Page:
At the Tica site the actual situation is not as bad. Here was a colossal aggregation of worms and in the middle there were black smokers with Alvinella.

The aggregation is not there anymore, but some Riftias survived the catastrophe and sit jammed in new lava in new warm vents. In the middle of Riftia one can also find quite a few Tevnia, which settled after the eruption and which are already 30 cm long. It is known from former studies that Riftia-worms cannot settle until Tenvia are already there. The source fields are at the same place.


                                                      Living Riftia                                                     Group of Tevnia worms

At Bio9 there was an accumulation of black smokers of different heights with Alvinella at their base. Moreover scientists discovered large Riftia as well as mussels. On her last dive Monika found active black smokers but they are spitting out their hot water at other spots. The sedulous “hot water worm” Alvinella settles on them.

P Vent presented Monika with quite a vivid picture concerning the smokers. Additionally one finds warm vents with Tevnia and the first new 30 cm long Riftia could be found in between. They are already there, but still small and hidden between Tevnia.

TY-IO Vent were two areas right next to each other with black smokers. Today there is just one area left, however there are 9 smokers with sizes of 1 to 8 meters and there are new warm vents.

                                                                     Warm vent with dense Alvinella population

141 Vent became quite an inactive area during the last years and has revived now. The total east wall of the crater is full of Tevnia.

At Choo-Choo Monika made an astonishing discovery: the lava flow carried a scientific device, which was put there before the volcanic eruption, for some hundred meters with it.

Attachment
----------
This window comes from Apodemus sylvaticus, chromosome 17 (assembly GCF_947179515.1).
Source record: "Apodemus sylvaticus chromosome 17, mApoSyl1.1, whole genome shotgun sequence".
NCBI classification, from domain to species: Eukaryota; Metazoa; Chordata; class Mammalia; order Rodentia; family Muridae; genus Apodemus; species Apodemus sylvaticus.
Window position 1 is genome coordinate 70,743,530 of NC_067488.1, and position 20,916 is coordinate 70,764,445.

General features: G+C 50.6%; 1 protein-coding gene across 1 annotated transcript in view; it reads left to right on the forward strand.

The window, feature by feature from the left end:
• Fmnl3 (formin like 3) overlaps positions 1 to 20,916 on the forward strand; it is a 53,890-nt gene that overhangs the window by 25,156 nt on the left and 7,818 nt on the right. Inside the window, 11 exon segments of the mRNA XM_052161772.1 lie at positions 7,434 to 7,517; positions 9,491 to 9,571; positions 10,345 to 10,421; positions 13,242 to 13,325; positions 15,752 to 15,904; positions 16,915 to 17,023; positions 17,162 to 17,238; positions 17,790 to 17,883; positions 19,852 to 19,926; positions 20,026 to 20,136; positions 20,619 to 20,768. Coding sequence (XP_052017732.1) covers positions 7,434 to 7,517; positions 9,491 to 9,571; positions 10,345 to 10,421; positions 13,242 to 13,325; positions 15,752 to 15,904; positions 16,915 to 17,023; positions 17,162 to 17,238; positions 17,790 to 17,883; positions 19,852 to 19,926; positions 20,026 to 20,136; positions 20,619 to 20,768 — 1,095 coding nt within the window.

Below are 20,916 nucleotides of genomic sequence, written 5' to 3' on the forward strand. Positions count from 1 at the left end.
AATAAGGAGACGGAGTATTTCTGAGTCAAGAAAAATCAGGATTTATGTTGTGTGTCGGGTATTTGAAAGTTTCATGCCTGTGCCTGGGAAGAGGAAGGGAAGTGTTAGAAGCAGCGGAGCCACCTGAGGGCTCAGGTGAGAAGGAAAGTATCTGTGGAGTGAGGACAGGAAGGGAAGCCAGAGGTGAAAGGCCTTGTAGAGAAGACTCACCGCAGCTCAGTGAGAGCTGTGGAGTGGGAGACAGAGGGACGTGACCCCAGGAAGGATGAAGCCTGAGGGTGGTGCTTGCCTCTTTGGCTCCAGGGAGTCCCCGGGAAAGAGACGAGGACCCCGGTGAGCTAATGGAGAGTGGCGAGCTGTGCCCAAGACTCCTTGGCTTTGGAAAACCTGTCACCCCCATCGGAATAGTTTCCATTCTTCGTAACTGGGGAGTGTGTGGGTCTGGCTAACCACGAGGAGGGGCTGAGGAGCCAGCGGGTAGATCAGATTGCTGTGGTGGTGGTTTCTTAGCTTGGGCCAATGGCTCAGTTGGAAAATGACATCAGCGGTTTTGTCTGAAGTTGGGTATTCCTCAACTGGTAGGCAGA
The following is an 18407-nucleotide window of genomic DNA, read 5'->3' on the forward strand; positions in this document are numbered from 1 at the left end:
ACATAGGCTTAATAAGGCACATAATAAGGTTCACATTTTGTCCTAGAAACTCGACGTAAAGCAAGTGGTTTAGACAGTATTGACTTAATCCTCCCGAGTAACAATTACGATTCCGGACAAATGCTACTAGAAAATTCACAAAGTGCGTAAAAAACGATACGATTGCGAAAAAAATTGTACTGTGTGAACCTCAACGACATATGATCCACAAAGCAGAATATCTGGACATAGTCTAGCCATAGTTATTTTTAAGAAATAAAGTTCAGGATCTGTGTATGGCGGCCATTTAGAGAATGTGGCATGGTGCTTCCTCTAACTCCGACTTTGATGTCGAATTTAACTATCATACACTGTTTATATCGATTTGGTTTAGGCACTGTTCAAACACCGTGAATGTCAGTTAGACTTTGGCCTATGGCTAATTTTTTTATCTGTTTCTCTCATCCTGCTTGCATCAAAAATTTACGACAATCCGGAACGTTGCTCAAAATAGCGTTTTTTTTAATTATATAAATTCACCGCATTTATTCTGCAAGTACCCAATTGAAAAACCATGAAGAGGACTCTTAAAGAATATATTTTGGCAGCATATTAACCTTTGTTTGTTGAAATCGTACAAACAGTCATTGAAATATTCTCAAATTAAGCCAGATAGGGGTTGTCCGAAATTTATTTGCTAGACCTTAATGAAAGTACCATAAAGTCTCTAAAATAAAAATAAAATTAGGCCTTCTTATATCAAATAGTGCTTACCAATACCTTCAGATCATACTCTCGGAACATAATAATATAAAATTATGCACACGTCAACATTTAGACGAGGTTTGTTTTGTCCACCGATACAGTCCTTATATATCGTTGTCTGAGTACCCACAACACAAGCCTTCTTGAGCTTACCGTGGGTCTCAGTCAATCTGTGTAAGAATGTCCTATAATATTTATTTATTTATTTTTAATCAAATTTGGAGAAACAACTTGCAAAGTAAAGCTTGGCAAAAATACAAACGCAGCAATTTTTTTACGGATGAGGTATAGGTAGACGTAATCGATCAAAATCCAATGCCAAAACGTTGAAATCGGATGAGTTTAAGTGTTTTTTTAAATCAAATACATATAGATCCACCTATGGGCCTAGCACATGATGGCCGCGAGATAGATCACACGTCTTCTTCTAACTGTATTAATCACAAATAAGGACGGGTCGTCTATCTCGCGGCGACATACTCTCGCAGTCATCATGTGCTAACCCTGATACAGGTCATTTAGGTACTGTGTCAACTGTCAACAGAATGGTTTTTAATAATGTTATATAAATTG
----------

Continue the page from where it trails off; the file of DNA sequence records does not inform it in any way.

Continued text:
The dramatic changes of the underwater landscape through the volcanic eruption make the investigation of the resettlement of the animals to the devastated areas tremendously exiting. One can already say: by and by life returns.

November the 11th 2006

One of the great struggles in marine biology is that it is very difficult to take samples or to catch animals. It took a lot of consideration and many practical applications to bring the development of the sampling devices up to scratch. The devices are often very simple, but very effective.

The biggest sampling devices are the so-called sediment traps. These are large funnels made of plastic, which are deployed into the ocean hanging on a long cable. They “trap” everything sinking down from the upper water layers. Under the funnel is a sample container, which collects the sediment. Sediment traps can stay in the water up to one year. It can happen that the collection container overflows during this long time. To prevent this, more containers are attached under the funnel and a little motor switches their position. After some days or weeks the motor slides the sediment filled jar to the side and exchanges it with an empty one. A preservative prevents the collected organisms from fouling. To date there are four sediment traps in the investigation area.


                                                 Sediment trap with cable                        Small animals on “sandwich trap”